Willie Smith’s will soon fire up its own distillery to make a Tasmanian version of the apple brandy Calvados, amid a massive schedule of special releases for the cider maker in 2016.
Tasmanian whisky pioneer Bill Lark advised the company on the setup of its new still, which Willie Smith’s co-founder Sam Reid says is a logical development for the state’s growing spirits industry.
“Obviously whisky has been a huge part of it, there’s a lot of people doing gin now and it just kind of makes sense that there should be an apple-specific charentais still pumping out great Calvados made from apples, since we are the Apple Isle,” Reid told Australian Brews News.
“We’re really looking forward to creating the next phase of this Tasmanian spirits story.”
Willie Smith’s will not be able to call its apple spirit Calvados, a name reserved under French appellation labelling laws for apple brandy produced in the Normandy region.
As such, the working title is Kalvados, with emphasis on Ocker pronunciation. Production techniques will however be much the same as in France, whereby the apple spirit is aged for two years in oak prior to release.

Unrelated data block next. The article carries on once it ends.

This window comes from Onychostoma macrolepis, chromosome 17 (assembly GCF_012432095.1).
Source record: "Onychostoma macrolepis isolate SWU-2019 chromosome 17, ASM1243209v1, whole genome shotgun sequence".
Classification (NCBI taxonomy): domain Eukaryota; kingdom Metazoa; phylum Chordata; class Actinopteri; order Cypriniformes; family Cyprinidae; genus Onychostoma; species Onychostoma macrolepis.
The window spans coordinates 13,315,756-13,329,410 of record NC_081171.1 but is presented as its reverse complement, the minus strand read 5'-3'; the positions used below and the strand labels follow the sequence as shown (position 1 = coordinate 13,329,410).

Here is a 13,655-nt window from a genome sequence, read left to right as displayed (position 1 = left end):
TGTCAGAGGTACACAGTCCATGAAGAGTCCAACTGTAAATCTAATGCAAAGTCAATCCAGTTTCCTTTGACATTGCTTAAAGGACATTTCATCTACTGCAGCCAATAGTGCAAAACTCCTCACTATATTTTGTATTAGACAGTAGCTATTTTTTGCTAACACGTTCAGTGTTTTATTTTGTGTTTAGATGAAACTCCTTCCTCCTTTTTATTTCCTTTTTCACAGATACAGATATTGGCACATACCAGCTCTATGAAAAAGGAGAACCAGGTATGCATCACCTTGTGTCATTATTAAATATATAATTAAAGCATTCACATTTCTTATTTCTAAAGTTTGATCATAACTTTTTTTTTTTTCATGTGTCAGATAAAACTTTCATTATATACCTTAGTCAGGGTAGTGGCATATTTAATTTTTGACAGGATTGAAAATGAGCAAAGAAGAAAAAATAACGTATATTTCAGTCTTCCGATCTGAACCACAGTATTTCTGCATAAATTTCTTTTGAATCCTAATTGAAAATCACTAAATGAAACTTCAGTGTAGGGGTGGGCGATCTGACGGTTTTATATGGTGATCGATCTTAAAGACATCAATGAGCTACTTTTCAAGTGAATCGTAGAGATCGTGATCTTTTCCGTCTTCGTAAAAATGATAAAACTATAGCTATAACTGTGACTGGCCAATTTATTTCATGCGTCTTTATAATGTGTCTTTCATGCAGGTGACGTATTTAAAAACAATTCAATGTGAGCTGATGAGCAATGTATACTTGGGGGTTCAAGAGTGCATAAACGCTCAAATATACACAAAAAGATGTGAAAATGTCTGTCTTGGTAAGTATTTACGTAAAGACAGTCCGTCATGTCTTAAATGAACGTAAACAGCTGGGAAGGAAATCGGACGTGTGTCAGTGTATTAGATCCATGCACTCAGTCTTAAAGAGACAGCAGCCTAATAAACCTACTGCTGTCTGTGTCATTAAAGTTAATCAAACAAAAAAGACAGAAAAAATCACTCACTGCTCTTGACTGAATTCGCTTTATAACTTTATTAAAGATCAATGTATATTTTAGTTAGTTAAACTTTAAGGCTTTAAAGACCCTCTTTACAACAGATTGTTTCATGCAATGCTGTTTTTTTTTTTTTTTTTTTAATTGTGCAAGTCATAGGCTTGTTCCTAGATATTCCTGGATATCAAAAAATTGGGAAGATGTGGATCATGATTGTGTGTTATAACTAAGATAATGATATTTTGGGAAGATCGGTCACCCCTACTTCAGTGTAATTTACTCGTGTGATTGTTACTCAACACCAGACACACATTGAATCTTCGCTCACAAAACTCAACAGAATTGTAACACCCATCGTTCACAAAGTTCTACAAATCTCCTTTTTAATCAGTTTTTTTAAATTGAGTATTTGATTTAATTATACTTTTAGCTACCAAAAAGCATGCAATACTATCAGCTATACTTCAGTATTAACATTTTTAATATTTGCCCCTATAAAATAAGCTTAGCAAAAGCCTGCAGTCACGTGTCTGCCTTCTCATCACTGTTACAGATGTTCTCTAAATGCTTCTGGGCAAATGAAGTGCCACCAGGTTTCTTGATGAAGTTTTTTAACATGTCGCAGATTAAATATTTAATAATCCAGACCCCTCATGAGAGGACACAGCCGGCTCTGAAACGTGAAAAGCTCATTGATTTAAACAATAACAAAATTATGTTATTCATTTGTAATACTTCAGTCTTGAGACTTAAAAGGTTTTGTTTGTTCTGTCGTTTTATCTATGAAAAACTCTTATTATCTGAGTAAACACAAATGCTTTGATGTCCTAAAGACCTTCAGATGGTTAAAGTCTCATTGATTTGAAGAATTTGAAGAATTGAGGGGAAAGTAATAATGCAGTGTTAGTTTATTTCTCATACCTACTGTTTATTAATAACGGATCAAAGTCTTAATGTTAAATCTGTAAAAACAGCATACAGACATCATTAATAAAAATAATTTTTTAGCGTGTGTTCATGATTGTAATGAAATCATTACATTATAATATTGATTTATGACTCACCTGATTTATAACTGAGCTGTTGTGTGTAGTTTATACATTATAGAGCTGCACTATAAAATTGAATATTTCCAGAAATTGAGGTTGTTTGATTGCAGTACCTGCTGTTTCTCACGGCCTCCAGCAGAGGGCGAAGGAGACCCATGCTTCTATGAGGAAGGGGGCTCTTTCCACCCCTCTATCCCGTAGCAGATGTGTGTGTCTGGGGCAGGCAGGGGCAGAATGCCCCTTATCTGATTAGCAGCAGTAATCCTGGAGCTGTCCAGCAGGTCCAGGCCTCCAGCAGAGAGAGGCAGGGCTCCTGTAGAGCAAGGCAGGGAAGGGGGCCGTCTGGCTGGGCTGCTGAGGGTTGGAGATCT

An initial batch distilled at Redlands Estate in Tasmania has been ageing for 2.5 years and is slated for release in July, according to Reid.
‘Proper craft cider’
The Kalvados is just one of the new products people can expect from Willie Smith’s during 2016, following the company’s launch of an innovative new cider called Sturmtrooper earlier this year.
Sturmtrooper was made from 22 different apple varieties with the Sturmer Pippin apple playing the lead role.
Future releases will include a new version of a cider aged in Lark Whisky barrels, undisclosed collaborations with Tasmania’s Moo Brew and another brewer, as well as a dark cider to be released in time for Hobart’s Dark Mofo in June and Huon Valley Mid-Winter Festival in July.
There will also be a 2016 iteration of the ’18 Varieties’ cider that won Best in Show at last year’s cider awards, as well as a series of single variety ciders showcasing the growing array of English and French cider apples that Willie Smith’s has been grafting at its orchard.
“We want to get some of these cider apples on tap so that people who experience craft beer can experience craft cider in its fullest,” said Reid.
He said Willie Smith’s will have a different special release product every month for the remainder of 2016, which is the “proper craft cider” approach the company has long been striving for.
“It’s the first time we’ve been properly organised. I suppose having [cider maker] Tim Jones join us a year ago and get our core business under control, it’s meant that he’s had a licence to experiment a bit more and do some interesting stuff,” he said.
“It’s certainly got me excited.”